U.S. Supreme Court

Amy Coney Barrett flunked the racial bias test

Apparently being called a nigger by your boss is not hostile:

The 2019 case involved a Black Illinois transportation employee who sued the department after he was fired. He said his supervisor had created a hostile work environment and called him the N-word.

The unanimous three-judge panel ruled that the employee had failed to prove that he had been fired because of his race. In her opinion, Barrett wrote that the N-word is an "egregious racial epithet," but she argued that the employee couldn't win by simply proving the N-word was said to him.

If it had been a co-worker, or even a supervisor from a different department, her argument might have merit. But a direct supervisor doing that changes everything. It calls into question previous disciplinary "problems" the employee had on his work record, which is what Barrett used to justify dismissing the case. She ignored the inherent and obvious bias in his chain of command, and then held him responsible for the results of that bias. Forgetting (for the moment) the election results or dangers to Roe v. Wade, this decision proves she can't rule properly on any labor vs. management issue, a substantial portion of the Court's docket.

Ohio Gerrymandering ruling could tip the scales

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Forcing the Supremes to do the right thing:

A federal court on Friday tossed out Ohio’s congressional map, ruling that Republican state lawmakers had carved up the state to give themselves an illegal partisan advantage and to dilute Democrats’ votes in a way that predetermined the outcome of elections.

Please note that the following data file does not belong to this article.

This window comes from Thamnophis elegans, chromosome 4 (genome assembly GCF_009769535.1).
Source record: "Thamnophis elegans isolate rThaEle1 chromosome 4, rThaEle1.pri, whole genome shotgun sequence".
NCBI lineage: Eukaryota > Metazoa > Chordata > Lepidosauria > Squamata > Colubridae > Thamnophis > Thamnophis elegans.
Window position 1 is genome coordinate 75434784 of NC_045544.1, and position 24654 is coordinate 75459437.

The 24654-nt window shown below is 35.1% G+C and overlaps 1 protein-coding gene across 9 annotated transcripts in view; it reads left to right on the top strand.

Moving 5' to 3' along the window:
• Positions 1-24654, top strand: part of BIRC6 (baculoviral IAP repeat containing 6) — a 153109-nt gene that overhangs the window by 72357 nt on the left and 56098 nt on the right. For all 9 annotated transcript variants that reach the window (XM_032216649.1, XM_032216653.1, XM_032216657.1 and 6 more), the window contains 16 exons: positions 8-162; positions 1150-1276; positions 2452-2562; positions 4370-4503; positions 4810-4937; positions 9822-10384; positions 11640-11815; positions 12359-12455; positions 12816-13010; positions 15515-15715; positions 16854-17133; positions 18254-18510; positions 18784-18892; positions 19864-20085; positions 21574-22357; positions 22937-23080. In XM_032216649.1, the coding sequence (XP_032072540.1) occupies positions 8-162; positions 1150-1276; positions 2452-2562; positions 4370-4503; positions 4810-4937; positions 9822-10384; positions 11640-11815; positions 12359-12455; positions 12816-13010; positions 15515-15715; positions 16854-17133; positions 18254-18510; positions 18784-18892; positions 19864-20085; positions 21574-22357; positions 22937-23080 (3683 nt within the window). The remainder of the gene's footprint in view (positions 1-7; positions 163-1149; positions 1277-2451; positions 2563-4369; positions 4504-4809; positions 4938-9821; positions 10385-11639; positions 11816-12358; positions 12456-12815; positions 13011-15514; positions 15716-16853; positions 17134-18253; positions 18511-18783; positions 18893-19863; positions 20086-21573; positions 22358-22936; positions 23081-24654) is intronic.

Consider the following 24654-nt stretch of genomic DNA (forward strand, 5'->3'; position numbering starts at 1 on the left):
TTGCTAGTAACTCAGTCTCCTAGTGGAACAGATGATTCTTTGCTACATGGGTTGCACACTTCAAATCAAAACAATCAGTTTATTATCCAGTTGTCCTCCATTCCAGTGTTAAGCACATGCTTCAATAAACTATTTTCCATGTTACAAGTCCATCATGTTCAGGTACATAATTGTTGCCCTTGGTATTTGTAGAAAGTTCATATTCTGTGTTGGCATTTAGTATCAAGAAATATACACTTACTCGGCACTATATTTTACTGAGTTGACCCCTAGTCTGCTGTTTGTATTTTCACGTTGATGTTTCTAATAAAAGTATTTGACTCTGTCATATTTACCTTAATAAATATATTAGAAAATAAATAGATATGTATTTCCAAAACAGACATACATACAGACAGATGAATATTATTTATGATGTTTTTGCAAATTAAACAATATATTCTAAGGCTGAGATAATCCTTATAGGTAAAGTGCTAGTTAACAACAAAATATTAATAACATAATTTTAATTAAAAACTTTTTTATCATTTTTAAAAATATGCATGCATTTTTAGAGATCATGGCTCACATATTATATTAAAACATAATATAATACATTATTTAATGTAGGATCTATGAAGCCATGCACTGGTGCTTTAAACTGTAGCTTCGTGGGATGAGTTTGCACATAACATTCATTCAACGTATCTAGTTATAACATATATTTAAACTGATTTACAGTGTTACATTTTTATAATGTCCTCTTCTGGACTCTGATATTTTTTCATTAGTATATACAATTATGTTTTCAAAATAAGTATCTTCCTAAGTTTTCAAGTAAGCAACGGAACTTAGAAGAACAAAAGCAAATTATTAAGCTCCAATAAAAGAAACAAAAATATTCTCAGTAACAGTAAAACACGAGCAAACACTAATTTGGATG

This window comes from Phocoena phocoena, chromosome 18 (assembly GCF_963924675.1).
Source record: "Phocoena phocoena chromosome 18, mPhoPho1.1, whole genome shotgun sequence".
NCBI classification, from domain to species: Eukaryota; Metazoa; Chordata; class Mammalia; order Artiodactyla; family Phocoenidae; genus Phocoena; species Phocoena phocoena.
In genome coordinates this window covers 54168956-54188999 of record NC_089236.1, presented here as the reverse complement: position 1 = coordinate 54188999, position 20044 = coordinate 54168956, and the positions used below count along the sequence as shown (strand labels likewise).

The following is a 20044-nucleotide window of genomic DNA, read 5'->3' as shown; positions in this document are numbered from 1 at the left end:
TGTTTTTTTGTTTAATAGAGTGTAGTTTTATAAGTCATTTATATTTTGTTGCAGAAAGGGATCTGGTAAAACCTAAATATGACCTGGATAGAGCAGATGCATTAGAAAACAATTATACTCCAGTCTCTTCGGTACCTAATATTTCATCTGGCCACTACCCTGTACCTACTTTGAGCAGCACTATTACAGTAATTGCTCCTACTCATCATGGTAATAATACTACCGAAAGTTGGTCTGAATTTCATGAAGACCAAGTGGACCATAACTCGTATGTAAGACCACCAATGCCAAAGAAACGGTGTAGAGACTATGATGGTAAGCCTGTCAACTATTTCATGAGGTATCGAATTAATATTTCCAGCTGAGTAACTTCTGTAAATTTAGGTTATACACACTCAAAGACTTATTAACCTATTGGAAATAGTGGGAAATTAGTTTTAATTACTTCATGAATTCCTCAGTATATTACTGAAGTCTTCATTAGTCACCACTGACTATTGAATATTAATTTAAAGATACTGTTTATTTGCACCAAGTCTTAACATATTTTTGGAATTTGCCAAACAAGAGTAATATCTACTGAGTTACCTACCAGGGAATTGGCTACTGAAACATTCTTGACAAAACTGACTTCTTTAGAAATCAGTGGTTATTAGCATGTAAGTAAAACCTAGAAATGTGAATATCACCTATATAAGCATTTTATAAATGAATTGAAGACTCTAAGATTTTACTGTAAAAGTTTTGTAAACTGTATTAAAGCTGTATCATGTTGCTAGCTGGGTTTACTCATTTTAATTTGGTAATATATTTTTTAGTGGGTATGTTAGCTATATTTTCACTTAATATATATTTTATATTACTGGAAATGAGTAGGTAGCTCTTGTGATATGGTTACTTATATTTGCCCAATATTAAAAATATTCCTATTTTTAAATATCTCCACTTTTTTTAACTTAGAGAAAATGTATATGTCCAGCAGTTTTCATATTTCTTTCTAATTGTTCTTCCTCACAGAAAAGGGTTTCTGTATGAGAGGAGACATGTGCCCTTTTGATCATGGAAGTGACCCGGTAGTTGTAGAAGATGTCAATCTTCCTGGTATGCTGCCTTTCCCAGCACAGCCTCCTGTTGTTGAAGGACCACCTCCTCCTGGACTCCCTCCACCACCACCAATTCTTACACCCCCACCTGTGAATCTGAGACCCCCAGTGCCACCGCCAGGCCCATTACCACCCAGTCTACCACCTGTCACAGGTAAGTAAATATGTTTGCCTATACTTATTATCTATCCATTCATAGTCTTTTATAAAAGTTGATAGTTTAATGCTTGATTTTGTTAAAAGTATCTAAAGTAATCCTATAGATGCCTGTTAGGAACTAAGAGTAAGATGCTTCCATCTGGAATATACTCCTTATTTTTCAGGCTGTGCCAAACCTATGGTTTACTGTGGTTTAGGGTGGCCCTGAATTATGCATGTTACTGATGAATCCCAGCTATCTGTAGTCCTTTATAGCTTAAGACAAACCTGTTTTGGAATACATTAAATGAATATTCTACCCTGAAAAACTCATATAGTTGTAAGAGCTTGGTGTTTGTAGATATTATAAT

The ruling follows decisions by four other federal courts striking down partisan gerrymanders in Wisconsin, North Carolina, Maryland and, last week, in Michigan. All but Maryland were gerrymandered by Republicans. The Supreme Court, which last year sidestepped the issue of whether partisan gerrymandering violates the Constitution, is expected to rule this spring in appeals from Maryland and North Carolina.

The 3-judge panel has directed the Ohio Legislature to have new maps ready by June, so no doubt the Supreme Court will be asked to issue a stay sometime very soon. And that unfinished business with a clock ticking will be on their minds while looking at Maryland and North Carolina. Tell me if this doesn't sound eerily familiar:

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